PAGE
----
Chuck Tribolet posted 10-20-2008 07:15 PM ET (US)     Profile for Chuck Tribolet  Send Email to Chuck Tribolet     
And keep the acetone off your hands. It's anhydrous and will
suck any water in your skin out. I use it to clean before a
gelcoat repair. I fold up about a half paper towel (Bounty
has some that have perforations on a short interval) and
clamp it in a hemostat, then wet it with acetone.

Use acetone in the driveway, not the garage.

And yes, whaler says don't use acetone. I didn't see that
until I'd been using it for a couple of years, and it doesn't
seem to have caused any problems.

Grease: Car wax takes it right off.


jb4146 posted 10-20-2008 08:50 PM ET (US)     Profile for jb4146    
A useful but nasty solvent. Basically the main ingredient in nail polish remover. Whenever I use it, I always try a small amount on a hidden area, as it will very quickly desolve some materials like plastics, or mar the finish. As Chuck states, it will dry out your skin severely on contact. I believe (not sure) it also can pass through latex, meaning you need to use rubber gloves if working extensively with it.
Tom W Clark posted 10-20-2008 08:54 PM ET (US)     Profile for Tom W Clark  Send Email to Tom W Clark     
In spite of what Whaler recommends, acetone is an excellent cleaner.

I have used acetone on Whaler hulls for over twenty years with absolutely no ill effects. It will not harm your Whaler's gel coat.

RJG posted 10-20-2008 09:29 PM ET (US)     Profile for RJG  Send Email to RJG     
Does acetone remove stains left by brakish water?
chopbuster posted 10-20-2008 10:03 PM ET (US)     Profile for chopbuster    
Works well on scuffed up fenders.
mateobosch posted 10-21-2008 12:46 AM ET (US)     Profile for mateobosch  Send Email to mateobosch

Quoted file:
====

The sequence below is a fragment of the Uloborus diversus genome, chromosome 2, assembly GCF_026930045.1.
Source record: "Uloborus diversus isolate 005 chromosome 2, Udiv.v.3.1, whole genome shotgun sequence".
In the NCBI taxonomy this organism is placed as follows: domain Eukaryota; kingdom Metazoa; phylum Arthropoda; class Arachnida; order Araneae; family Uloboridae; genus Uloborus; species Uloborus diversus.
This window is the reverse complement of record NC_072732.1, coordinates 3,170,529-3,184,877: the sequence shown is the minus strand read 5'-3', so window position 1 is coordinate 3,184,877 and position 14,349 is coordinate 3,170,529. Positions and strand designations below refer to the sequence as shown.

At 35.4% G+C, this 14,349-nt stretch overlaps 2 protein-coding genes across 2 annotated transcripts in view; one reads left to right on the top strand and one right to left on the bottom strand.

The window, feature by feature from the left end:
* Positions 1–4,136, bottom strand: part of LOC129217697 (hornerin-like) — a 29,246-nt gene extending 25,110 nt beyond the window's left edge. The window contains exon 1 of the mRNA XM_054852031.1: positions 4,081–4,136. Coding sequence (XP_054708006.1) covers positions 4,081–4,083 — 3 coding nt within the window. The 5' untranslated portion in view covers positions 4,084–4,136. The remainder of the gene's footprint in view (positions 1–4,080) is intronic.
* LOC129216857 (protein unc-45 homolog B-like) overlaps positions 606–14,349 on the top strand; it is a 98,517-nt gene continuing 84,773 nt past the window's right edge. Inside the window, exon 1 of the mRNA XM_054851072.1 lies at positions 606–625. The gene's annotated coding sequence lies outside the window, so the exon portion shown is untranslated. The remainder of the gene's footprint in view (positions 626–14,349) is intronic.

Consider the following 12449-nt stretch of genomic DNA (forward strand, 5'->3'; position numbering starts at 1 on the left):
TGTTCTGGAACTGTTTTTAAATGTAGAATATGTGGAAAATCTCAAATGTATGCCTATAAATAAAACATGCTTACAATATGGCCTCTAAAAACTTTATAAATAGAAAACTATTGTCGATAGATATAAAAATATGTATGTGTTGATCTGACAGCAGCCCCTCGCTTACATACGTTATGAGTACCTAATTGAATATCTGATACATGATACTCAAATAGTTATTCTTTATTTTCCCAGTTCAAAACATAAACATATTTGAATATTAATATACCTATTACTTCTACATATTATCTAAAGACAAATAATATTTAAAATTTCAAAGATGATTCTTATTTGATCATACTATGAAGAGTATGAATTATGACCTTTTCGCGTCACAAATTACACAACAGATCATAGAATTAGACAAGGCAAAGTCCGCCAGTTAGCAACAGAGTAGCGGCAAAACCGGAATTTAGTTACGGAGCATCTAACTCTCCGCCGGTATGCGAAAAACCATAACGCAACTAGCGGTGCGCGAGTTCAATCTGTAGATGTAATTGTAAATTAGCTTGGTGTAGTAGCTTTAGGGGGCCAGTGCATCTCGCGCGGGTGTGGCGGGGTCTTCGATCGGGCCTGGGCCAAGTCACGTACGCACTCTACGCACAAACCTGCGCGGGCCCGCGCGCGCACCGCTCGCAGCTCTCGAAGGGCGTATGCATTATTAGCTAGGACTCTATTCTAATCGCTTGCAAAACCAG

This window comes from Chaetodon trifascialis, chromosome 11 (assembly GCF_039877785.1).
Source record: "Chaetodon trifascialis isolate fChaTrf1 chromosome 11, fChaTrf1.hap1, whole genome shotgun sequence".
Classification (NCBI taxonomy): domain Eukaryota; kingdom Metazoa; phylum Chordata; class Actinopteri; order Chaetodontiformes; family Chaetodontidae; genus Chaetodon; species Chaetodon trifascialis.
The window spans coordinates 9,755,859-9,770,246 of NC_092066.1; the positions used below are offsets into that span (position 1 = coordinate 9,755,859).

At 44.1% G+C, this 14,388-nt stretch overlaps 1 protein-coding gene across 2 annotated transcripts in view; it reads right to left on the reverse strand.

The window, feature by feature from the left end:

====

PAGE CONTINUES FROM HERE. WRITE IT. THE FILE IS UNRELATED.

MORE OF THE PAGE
Now that cooler temperatures are upon us, you might be doing your project in a garage or other confined space. Make sure to have a good source of fresh air and adequate ventilation to remove fumes because they are highly flammable. It is possible for a pilot light or electrical device to ignite fumes and cause an explosion. I would suggest keeping a fire extinguisher nearby just in case.

Additionally, it is a matter of some debate on what the health risks associated with using acetone are but it may be a good idea to use a respirator and gloves to protect from possible ill effects.


swist posted 10-21-2008 09:24 AM ET (US)     Profile for swist  Send Email to swist     
The health risks associated with acetone have been pretty much debunked. Millions of women use it daily to remove nail polish and I doubt many of them are careful enough to provide adequate ventilation or protect their hands.

I'm sure if you drink it or breathe concentrated fumes for a long time it will have severe health affects but a little common sense is all that is needed.

When you compare Acetone to some of the other serious solvents around - (MEK, Carbon tet, Methylene Chrloride, etc) it's considerably safer yet very effective.

Contender25 posted 10-21-2008 03:27 PM ET (US)     Profile for Contender25  Send Email to Contender25     
"Does acetone remove stains left by brakish water?"

No, but "On/Off" does this very well, found at your local boating store.

glen e posted 10-21-2008 04:40 PM ET (US)     Profile for glen e  Send Email to glen e     
on/off - 10 bucks at a marine store
sno-bowl - 2 bucks at the grocery

same effectiveness - you decide.....

Feejer posted 10-21-2008 04:47 PM ET (US)     Profile for Feejer  Send Email to Feejer     
Don't any of you guys use alcohol? The other the counter stuff. I've been using is for years on fiberglass boats and it works great for scuff marks and alike
RJG posted 10-21-2008 09:53 PM ET (US)     Profile for RJG  Send Email to RJG